We’re going through odds and ends this week. Here we are, with interpretations to favor the pro-Trump and anti-Trump sides. I’m not calling them Democratic or Republican since the real values of both parties are in flux, and certainly not liberal or conservative since our president is not a conservative:
First, in response to Mike Bebernes in the May 26th Yahoo News, “Is the $600 unemployment bonus helping or hurting?,” the rough answer is clear: It’s helping. It may be too high in many cases, but as I have written more there is nothing more economically stimulative than jobless pay, as it goes to people very likely to spend it. As for any idea that they should be encouraged to work by being denied it, that’s straight out of A Christmas Carol, when almost all of the currently readily available jobs for which those who lost low-end ones are qualified potentially expose them to Covid-19. We are the farthest we have been in many decades from consistent workplace safety – where is OSHA these days? – and nobody should be required to make that choice.
Second, there is nothing wrong with a president’s son crowing about a big stock market gain on the same day our cumulative virus deaths reached 100,000. Many other things happened then, and we should be complimenting ourselves for doing social distancing so well that this total, as many people in early March openly feared, was not in the millions. I don’t want to be reminded of the “AIDS quilt” made with a square for everyone who had ever died from that, when a similar “cancer quilt” might have been the size of Rhode Island. There is also nothing immoral about businesses choosing to reopen – or to stay closed.
Third, “World economic prospects darken, rebound delayed: Reuters poll” (Shrutee Sarkar, Reuters, May 26th) seems behind the curve – but were many people really expecting a fast recovery? Jobs have gone away not only from pandemic precautions, but from the loss of unemployed people as customers. Reuters-poll projected 2020 world economy shrinkages have gone from 1.2% on April 3rd to 2.0% on April 26th and this week 3.2%. The last one still seems low to me; despite the number of deaths being lower than expected, I expect it will be about 5%. Rapid normalization is not promising, as it was also announced this week that Sweden, of the “herd immunity” strategy, now tops the planet’s nations in per-capita fatalities.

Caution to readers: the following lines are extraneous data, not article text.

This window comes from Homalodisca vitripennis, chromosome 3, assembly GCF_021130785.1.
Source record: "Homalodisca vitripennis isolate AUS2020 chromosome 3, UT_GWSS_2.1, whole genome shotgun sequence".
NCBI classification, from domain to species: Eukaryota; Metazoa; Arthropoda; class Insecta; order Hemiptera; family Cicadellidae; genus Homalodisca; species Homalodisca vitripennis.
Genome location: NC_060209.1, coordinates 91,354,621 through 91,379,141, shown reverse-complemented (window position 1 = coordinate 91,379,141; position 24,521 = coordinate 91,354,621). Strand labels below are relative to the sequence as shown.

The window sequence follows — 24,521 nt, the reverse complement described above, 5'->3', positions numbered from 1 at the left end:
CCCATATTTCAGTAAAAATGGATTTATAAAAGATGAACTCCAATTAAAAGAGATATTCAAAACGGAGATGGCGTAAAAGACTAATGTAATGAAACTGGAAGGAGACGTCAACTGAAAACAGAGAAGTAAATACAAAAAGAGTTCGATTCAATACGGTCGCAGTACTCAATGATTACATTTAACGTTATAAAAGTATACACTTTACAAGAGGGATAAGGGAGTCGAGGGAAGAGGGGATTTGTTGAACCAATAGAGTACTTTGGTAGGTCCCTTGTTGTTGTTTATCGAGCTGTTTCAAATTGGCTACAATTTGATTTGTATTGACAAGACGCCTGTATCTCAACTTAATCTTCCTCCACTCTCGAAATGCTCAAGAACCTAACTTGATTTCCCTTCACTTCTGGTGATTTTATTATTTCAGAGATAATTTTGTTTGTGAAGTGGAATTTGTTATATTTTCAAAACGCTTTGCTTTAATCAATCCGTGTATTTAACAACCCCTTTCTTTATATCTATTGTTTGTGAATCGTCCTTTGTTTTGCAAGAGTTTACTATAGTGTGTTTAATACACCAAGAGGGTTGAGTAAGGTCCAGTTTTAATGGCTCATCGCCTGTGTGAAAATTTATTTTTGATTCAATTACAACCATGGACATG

Fourth, I don’t think our current situation will kill off ride providing or room sharing, but it is giving de facto hotel and taxi businesses another severe blow, as shown in “California Sues Uber and Lyft, Claiming Workers are Misclassified,” by Kate Conger in the May 5th New York Times. As before, once these two and Airbnb are legally obligated to the same rules as their established equivalents, including being unable to call obvious employees “contractors” with few rights, they will almost go away. There will be niches in which they can survive, but eventually common sense in regulation will cut them vastly back.
Fifth, how about those maps showing total coronavirus cases by state giving us per-capita instead? That would help when, as should be happening soon, we get good data on month-before decisions to reopen. Ten days after them, as in “Georgia Went First. And It Screwed Up,” by Keren Landman in the April 30th New York Times, is too soon for assessment, but in the next few weeks, we will know a lot, and it would be good to see that graphically and clearly.
Sixth, in a few eventful months the Times Editorial Board has gone from cellular phone surveillance being a huge national threat, worthy of a whole special section, to the devices being “particularly useful at this moment, when it’s crucial to know where infected people have been, and whom they’ve been close to.” The same source, May 1st’s “We the People, in Order to Defeat the Coronavirus,” even seemed to laud “several countries around the world, as well as some American states,” for starting “apps that either encourage or require their citizens to check in regularly and report their locations.” Whew! These problems could challenge master philosophers, so how will we common folk resolve them? And some wonder why democracy has so often been called a great experiment.
Seventh, is it truly necessary that spectator sports resume this year?
Eighth, if the Democrats think they are on a path to win back the White House this fall, they are mistaken – sportsbook.com, an offshore casino where it is legal to bet on elections, has Trump as a 5 to 4 favorite.
Keep safe – next week we’ll see just how bad American unemployment has officially become.